A small code I found to update your time in case you don't want to install anything just to update the date. :)

sudo date -s "$(wget -qSO- --max-redirect=0 google.com 2>&1 | grep Date: | cut -d' ' -f5-8)Z"
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    I use google.in to get the current time for my timezone (INDIA). – Dilawar Jul 25 '18 at 12:35
  • Note the trailing Z which indicates that the time is given in zulu time zone, so no special timezone manipulation should be needed if the computer timezone is set correctly. – user202729 Sep 6 '18 at 13:13

I use this:

sudo ntpd -qg; sudo hwclock -w

first tell ntpd to just set the time and stop after that with -q. Also, in case a your clock has a big error we need to tell ntpd to also adjust in that case with -g. Finally write the clock to hardware to preserve the changes when rebooting with hwclock -w (-w for setting hardwareclock to current system time, there is a difference).

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    i tend to do this with a "&&" instead of the semicolon so that if the first command should fail (e.g. network connectivity down) the second command is short-circuited – Theophrastus Sep 19 '15 at 20:06

Use ntpdate, ntpd, or Chrony to connect to a NTP server.


Some distributions are shipping rdate for that purpose. Basic usage:

# just query
bash-4.2$ rdate pool.ntp.org
rdate: [pool.ntp.org]   Wed Jun 12 11:05:40 2013

# set system time
bash-4.2$ rdate -s pool.ntp.org
  • Way better and easier than ntp – andrewtweber Mar 30 '16 at 18:39
  • pool.ntp.org now refuses connections from rdate. time.nist.gov works. Also once you have set the system time, you should set the hardware clock as well by running hwclock -w to set it to the system time. You can then verify it is correct by running hwclock -r – MatthewLee Jul 14 '17 at 14:53

After some research, I ended up with this. I also applied it to my own server:

sudo apt-get install ntp
sudo dpkg-reconfigure ntp
ntpq -p

If the last command shows a valid list of servers, you are good to go. The command will run a quite complex set of algorithms which will iterate your clock drift, among other things, and compensate for them. You will end up with a pretty accurate clock even if you lose the connection to the NTP servers. However, the command does require a few minutes to get started.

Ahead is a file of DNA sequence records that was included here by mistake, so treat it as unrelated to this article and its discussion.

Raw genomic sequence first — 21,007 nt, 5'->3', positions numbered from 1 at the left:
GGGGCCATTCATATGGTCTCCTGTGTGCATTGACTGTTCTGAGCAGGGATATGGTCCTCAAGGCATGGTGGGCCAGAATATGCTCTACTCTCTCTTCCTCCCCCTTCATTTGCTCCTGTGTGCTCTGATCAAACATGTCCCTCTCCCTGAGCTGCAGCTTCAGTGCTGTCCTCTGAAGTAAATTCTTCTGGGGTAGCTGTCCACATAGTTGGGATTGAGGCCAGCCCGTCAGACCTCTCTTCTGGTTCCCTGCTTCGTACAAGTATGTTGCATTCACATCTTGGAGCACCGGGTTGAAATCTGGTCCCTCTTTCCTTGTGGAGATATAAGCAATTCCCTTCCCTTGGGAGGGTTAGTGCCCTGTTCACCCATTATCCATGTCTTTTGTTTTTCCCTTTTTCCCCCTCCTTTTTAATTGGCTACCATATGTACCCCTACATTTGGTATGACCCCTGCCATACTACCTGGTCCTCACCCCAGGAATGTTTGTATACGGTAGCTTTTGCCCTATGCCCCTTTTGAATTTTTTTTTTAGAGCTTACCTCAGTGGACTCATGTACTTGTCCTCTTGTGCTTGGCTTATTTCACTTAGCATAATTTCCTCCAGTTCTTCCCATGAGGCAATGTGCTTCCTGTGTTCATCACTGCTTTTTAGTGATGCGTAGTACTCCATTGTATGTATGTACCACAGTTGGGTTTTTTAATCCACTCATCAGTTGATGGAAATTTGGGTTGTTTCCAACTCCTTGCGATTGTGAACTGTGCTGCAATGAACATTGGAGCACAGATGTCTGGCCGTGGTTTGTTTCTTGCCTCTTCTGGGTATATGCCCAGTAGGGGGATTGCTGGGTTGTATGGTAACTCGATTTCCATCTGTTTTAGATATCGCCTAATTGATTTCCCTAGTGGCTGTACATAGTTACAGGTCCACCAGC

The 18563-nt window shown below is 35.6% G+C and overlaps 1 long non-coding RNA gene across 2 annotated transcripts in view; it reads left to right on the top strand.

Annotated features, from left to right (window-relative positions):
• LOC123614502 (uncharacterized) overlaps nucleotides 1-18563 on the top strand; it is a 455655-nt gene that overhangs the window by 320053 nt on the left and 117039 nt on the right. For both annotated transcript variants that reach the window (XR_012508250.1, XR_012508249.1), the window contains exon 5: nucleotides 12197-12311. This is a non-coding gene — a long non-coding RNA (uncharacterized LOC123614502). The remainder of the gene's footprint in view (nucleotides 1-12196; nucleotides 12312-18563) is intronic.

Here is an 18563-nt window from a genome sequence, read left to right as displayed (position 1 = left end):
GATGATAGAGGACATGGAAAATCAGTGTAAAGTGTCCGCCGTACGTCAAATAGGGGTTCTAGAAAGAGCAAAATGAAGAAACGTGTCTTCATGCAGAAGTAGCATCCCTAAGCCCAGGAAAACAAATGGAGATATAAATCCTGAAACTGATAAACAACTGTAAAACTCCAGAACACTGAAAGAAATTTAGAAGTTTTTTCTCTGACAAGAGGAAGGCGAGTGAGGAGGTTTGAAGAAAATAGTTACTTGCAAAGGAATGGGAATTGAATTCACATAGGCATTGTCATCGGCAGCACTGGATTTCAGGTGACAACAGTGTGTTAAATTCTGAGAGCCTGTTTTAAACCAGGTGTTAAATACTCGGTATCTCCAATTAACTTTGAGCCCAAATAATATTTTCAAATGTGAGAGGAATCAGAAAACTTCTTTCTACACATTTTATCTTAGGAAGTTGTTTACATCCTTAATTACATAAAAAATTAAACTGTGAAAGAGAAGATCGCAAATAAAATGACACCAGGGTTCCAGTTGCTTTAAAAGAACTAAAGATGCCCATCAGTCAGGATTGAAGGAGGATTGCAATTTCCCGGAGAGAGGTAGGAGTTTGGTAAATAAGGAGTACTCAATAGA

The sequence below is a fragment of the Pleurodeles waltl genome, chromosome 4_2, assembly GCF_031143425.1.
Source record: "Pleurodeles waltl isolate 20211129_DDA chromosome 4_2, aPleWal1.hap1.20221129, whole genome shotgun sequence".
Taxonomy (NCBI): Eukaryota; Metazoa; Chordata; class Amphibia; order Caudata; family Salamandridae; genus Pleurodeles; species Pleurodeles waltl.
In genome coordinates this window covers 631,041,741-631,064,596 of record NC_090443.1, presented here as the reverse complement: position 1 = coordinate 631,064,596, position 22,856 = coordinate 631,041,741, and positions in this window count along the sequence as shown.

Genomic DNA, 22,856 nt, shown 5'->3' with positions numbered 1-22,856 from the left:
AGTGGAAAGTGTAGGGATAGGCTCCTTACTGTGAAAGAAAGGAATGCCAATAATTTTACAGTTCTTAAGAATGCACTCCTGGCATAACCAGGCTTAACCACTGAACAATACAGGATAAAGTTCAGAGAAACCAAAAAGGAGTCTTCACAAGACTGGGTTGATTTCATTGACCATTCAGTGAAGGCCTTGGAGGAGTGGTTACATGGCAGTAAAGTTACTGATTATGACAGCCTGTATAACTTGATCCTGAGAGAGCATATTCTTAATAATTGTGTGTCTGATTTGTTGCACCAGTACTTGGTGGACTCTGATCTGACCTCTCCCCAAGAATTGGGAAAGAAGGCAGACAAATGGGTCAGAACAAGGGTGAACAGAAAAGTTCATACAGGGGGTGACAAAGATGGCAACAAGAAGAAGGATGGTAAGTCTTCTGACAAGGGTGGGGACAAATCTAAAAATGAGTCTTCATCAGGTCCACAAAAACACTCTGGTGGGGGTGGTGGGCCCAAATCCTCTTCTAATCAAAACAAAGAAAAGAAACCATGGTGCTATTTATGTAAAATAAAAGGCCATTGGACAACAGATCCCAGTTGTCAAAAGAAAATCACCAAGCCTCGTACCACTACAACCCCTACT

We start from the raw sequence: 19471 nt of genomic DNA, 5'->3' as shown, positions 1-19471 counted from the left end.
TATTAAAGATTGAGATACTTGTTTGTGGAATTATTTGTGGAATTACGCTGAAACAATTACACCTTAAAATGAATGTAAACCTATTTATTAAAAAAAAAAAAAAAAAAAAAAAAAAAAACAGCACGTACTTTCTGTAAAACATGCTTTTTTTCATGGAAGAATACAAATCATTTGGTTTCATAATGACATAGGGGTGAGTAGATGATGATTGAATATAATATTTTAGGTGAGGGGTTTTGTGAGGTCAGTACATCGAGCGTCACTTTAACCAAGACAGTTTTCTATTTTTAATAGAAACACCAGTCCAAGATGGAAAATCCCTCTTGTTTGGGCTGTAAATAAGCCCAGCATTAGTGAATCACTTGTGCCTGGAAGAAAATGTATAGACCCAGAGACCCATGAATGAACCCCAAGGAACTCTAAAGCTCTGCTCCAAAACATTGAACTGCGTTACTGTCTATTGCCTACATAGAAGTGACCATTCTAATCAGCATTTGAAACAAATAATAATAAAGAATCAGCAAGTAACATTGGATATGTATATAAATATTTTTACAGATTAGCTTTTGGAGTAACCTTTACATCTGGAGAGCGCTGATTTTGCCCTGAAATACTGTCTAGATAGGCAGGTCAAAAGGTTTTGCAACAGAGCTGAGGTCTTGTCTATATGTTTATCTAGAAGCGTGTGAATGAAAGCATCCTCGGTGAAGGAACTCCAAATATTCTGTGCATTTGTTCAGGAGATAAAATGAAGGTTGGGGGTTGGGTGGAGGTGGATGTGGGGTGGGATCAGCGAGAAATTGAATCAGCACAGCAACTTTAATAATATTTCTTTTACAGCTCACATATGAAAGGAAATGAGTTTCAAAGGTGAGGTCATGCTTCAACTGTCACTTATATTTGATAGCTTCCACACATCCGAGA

Source: here and here.


To find "peers" (hosts you can query) you can use ntpq -p.

If you already have an NTP service running you have to stop it before manually updating, for example using sudo service ntp stop.

Now you can query a peer, for example using sudo ntpdate "peer".


Using rdate tool as suggested in manatwork's answer, but with SNTP protocol -n and IPv4 -4 options on:

# just print synced time, not set
rdate -n -4 -p time-a.nist.gov

# print and set synced time
sudo rdate -n -4 time-a.nist.gov

The tool may be installed on Debian this way:

sudo apt-get install rdate

In addition to Tushar's reply, I also had to do apt-get install ntpdate on my Ubuntu 14.04.

Posting as answer because reputation does not suffice for commenting.


I also was looking for a non ntp/ntpd way of resetting clock periodically. I liked the google.com header parsing but found it did not work on ubuntu. I think this will also work on a Raspberry Pi.

sudo date +"%d %b %Y %T %Z" -s "$(wget -qSO- --max-redirect=0 http://google.com 2>&1 | grep '^  Date:' | cut -d' ' -f 5-)"

Also an alternative using curl instead of wget.

sudo date +"%d %b %Y %T %Z" -s "$(curl -s --head http://google.com | grep '^Date:' | cut -d' ' -f 3-)"

Tested on PI with Cellular Network and results are similar:

Using host & wget -- RCV: 1324 bytes SND: 581 bytes
Using host & curl -- RCV: 1318 bytes SND: 567 bytes

Note I use host to resolve google.com to an IP address so I can open only that IP for duration of this command with iptables.